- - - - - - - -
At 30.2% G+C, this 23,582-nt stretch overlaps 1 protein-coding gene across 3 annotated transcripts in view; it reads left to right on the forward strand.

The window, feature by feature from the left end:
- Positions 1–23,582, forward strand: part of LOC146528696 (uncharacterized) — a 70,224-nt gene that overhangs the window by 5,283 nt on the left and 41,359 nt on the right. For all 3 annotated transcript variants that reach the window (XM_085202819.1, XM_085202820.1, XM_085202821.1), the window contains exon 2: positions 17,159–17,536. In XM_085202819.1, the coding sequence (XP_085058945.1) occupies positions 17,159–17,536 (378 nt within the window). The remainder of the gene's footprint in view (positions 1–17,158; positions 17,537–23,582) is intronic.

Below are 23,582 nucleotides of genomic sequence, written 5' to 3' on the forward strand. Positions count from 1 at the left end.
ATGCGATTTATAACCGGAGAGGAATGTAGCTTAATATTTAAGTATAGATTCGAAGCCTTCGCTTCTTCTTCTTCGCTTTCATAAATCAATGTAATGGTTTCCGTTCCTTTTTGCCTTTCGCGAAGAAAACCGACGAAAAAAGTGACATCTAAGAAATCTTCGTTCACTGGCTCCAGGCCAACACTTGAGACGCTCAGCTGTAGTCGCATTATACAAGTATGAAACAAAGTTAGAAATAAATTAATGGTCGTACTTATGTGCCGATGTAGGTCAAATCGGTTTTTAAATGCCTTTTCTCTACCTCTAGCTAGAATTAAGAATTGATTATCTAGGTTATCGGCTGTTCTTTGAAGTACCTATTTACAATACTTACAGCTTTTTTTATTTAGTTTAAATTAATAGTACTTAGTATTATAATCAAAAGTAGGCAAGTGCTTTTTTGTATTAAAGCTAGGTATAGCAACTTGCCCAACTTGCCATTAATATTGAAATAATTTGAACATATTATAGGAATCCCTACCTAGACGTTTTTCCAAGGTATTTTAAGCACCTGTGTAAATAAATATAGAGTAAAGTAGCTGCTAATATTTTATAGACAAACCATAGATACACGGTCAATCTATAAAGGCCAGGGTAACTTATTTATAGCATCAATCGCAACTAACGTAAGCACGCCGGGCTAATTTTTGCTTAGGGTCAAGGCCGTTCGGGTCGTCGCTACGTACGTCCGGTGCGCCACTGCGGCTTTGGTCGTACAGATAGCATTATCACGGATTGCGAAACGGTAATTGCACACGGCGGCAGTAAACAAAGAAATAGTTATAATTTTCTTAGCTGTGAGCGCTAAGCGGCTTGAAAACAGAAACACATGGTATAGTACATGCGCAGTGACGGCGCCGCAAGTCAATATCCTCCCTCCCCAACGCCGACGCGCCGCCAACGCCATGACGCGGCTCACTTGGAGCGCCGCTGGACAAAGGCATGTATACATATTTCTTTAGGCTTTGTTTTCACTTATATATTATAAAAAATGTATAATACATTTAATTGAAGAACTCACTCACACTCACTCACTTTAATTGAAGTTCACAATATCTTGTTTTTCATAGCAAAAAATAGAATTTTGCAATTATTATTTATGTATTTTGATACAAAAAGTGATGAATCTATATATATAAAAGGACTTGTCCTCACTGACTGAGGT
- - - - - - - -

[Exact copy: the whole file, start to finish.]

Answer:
At 30.2% G+C, this 23,582-nt stretch overlaps 1 protein-coding gene across 3 annotated transcripts in view; it reads left to right on the forward strand.

The window, feature by feature from the left end:
- Positions 1–23,582, forward strand: part of LOC146528696 (uncharacterized) — a 70,224-nt gene that overhangs the window by 5,283 nt on the left and 41,359 nt on the right. For all 3 annotated transcript variants that reach the window (XM_085202819.1, XM_085202820.1, XM_085202821.1), the window contains exon 2: positions 17,159–17,536. In XM_085202819.1, the coding sequence (XP_085058945.1) occupies positions 17,159–17,536 (378 nt within the window). The remainder of the gene's footprint in view (positions 1–17,158; positions 17,537–23,582) is intronic.

Below are 23,582 nucleotides of genomic sequence, written 5' to 3' on the forward strand. Positions count from 1 at the left end.
ATGCGATTTATAACCGGAGAGGAATGTAGCTTAATATTTAAGTATAGATTCGAAGCCTTCGCTTCTTCTTCTTCGCTTTCATAAATCAATGTAATGGTTTCCGTTCCTTTTTGCCTTTCGCGAAGAAAACCGACGAAAAAAGTGACATCTAAGAAATCTTCGTTCACTGGCTCCAGGCCAACACTTGAGACGCTCAGCTGTAGTCGCATTATACAAGTATGAAACAAAGTTAGAAATAAATTAATGGTCGTACTTATGTGCCGATGTAGGTCAAATCGGTTTTTAAATGCCTTTTCTCTACCTCTAGCTAGAATTAAGAATTGATTATCTAGGTTATCGGCTGTTCTTTGAAGTACCTATTTACAATACTTACAGCTTTTTTTATTTAGTTTAAATTAATAGTACTTAGTATTATAATCAAAAGTAGGCAAGTGCTTTTTTGTATTAAAGCTAGGTATAGCAACTTGCCCAACTTGCCATTAATATTGAAATAATTTGAACATATTATAGGAATCCCTACCTAGACGTTTTTCCAAGGTATTTTAAGCACCTGTGTAAATAAATATAGAGTAAAGTAGCTGCTAATATTTTATAGACAAACCATAGATACACGGTCAATCTATAAAGGCCAGGGTAACTTATTTATAGCATCAATCGCAACTAACGTAAGCACGCCGGGCTAATTTTTGCTTAGGGTCAAGGCCGTTCGGGTCGTCGCTACGTACGTCCGGTGCGCCACTGCGGCTTTGGTCGTACAGATAGCATTATCACGGATTGCGAAACGGTAATTGCACACGGCGGCAGTAAACAAAGAAATAGTTATAATTTTCTTAGCTGTGAGCGCTAAGCGGCTTGAAAACAGAAACACATGGTATAGTACATGCGCAGTGACGGCGCCGCAAGTCAATATCCTCCCTCCCCAACGCCGACGCGCCGCCAACGCCATGACGCGGCTCACTTGGAGCGCCGCTGGACAAAGGCATGTATACATATTTCTTTAGGCTTTGTTTTCACTTATATATTATAAAAAATGTATAATACATTTAATTGAAGAACTCACTCACACTCACTCACTTTAATTGAAGTTCACAATATCTTGTTTTTCATAGCAAAAAATAGAATTTTGCAATTATTATTTATGTATTTTGATACAAAAAGTGATGAATCTATATATATAAAAGGACTTGTCCTCACTGACTGAGGT